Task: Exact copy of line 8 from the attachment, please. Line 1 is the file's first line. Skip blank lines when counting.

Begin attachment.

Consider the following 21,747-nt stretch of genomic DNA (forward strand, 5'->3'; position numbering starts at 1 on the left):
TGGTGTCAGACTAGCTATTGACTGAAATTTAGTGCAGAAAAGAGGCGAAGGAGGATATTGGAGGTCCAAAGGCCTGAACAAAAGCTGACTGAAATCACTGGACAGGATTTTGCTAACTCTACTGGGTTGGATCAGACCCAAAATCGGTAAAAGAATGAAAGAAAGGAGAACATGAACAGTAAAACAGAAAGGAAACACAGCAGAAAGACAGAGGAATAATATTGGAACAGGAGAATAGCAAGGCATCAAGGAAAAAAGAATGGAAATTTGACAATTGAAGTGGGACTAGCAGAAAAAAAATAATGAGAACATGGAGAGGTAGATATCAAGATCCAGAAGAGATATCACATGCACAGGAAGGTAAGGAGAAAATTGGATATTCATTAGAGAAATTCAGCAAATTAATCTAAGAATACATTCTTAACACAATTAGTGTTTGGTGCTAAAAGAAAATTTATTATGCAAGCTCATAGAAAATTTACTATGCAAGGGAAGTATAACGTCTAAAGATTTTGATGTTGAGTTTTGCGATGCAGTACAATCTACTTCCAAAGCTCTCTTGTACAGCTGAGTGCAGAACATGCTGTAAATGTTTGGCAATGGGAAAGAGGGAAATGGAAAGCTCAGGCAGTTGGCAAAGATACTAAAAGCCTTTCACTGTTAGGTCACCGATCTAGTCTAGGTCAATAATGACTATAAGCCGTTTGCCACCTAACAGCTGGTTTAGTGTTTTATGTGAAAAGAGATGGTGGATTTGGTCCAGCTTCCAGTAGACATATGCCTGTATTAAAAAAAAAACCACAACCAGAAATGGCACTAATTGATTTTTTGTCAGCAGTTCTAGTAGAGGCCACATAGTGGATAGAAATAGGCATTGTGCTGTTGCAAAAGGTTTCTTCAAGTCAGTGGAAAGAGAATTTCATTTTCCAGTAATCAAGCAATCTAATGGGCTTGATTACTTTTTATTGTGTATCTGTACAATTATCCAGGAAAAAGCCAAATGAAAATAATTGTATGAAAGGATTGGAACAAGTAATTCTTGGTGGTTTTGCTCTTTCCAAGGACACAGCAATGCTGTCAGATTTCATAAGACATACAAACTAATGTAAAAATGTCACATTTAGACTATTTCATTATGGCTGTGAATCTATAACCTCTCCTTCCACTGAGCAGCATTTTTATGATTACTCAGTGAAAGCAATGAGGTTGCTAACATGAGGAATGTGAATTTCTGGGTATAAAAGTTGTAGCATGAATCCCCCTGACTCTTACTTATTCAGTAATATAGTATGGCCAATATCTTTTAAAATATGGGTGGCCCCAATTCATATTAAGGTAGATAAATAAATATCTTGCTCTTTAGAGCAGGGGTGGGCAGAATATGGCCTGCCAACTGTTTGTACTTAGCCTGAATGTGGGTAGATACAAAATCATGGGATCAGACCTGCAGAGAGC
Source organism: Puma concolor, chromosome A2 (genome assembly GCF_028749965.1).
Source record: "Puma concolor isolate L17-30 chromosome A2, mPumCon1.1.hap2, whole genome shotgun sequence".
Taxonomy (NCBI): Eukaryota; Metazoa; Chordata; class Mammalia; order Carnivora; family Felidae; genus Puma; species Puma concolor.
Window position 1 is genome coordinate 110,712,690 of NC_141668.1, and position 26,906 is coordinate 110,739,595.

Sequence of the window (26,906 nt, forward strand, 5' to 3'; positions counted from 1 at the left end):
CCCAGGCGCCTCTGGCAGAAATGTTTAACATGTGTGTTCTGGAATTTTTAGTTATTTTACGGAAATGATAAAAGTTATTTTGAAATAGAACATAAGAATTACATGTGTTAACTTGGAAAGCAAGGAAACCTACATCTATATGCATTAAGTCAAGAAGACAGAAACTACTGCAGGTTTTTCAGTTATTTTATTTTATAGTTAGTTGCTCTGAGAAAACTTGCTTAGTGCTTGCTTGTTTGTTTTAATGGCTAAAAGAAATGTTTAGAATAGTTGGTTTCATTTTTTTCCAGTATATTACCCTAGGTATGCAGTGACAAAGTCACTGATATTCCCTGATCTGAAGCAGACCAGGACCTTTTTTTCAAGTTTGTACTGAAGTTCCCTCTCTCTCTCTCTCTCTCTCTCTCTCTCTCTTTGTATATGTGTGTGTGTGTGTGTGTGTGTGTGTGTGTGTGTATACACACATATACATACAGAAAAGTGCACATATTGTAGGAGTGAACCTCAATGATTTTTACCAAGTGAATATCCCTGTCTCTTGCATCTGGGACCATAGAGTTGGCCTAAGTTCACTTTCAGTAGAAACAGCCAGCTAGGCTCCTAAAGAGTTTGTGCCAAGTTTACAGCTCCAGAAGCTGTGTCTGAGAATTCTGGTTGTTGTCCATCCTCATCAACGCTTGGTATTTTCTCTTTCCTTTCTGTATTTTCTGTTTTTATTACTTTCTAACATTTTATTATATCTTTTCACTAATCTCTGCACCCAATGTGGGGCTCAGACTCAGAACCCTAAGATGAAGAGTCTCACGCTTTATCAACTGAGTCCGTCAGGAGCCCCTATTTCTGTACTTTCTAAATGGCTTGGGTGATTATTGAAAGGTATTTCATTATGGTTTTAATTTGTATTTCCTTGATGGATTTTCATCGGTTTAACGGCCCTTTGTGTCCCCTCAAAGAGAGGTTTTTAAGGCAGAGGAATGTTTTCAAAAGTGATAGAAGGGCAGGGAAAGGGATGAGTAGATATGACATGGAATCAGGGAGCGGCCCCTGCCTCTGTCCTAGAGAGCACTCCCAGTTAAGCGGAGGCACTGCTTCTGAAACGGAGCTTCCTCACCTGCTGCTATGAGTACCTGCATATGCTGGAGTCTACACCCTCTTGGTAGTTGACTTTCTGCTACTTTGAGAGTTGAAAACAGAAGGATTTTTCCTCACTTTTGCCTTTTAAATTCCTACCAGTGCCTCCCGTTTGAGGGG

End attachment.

CCCAGGCGCCTCTGGCAGAAATGTTTAACATGTGTGTTCTGGAATTTTTAGTTATTTTACGGAAATGATAAAAGTTATTTTGAAATAGAACATAAGAATTACATGTGTTAACTTGGAAAGCAAGGAAACCTACATCTATATGCATTAAGTCAAGAAGACAGAAACTACTGCAGGTTTTTCAGTTATTTTATTTTATAGTTAGTTGCTCTGAGAAAACTTGCTTAGTGCTTGCTTGTTTGTTTTAATGGCTAAAAGAAATGTTTAGAATAGTTGGTTTCATTTTTTTCCAGTATATTACCCTAGGTATGCAGTGACAAAGTCACTGATATTCCCTGATCTGAAGCAGACCAGGACCTTTTTTTCAAGTTTGTACTGAAGTTCCCTCTCTCTCTCTCTCTCTCTCTCTCTCTCTCTTTGTATATGTGTGTGTGTGTGTGTGTGTGTGTGTGTGTGTGTATACACACATATACATACAGAAAAGTGCACATATTGTAGGAGTGAACCTCAATGATTTTTACCAAGTGAATATCCCTGTCTCTTGCATCTGGGACCATAGAGTTGGCCTAAGTTCACTTTCAGTAGAAACAGCCAGCTAGGCTCCTAAAGAGTTTGTGCCAAGTTTACAGCTCCAGAAGCTGTGTCTGAGAATTCTGGTTGTTGTCCATCCTCATCAACGCTTGGTATTTTCTCTTTCCTTTCTGTATTTTCTGTTTTTATTACTTTCTAACATTTTATTATATCTTTTCACTAATCTCTGCACCCAATGTGGGGCTCAGACTCAGAACCCTAAGATGAAGAGTCTCACGCTTTATCAACTGAGTCCGTCAGGAGCCCCTATTTCTGTACTTTCTAAATGGCTTGGGTGATTATTGAAAGGTATTTCATTATGGTTTTAATTTGTATTTCCTTGATGGATTTTCATCGGTTTAACGGCCCTTTGTGTCCCCTCAAAGAGAGGTTTTTAAGGCAGAGGAATGTTTTCAAAAGTGATAGAAGGGCAGGGAAAGGGATGAGTAGATATGACATGGAATCAGGGAGCGGCCCCTGCCTCTGTCCTAGAGAGCACTCCCAGTTAAGCGGAGGCACTGCTTCTGAAACGGAGCTTCCTCACCTGCTGCTATGAGTACCTGCATATGCTGGAGTCTACACCCTCTTGGTAGTTGACTTTCTGCTACTTTGAGAGTTGAAAACAGAAGGATTTTTCCTCACTTTTGCCTTTTAAATTCCTACCAGTGCCTCCCGTTTGAGGGG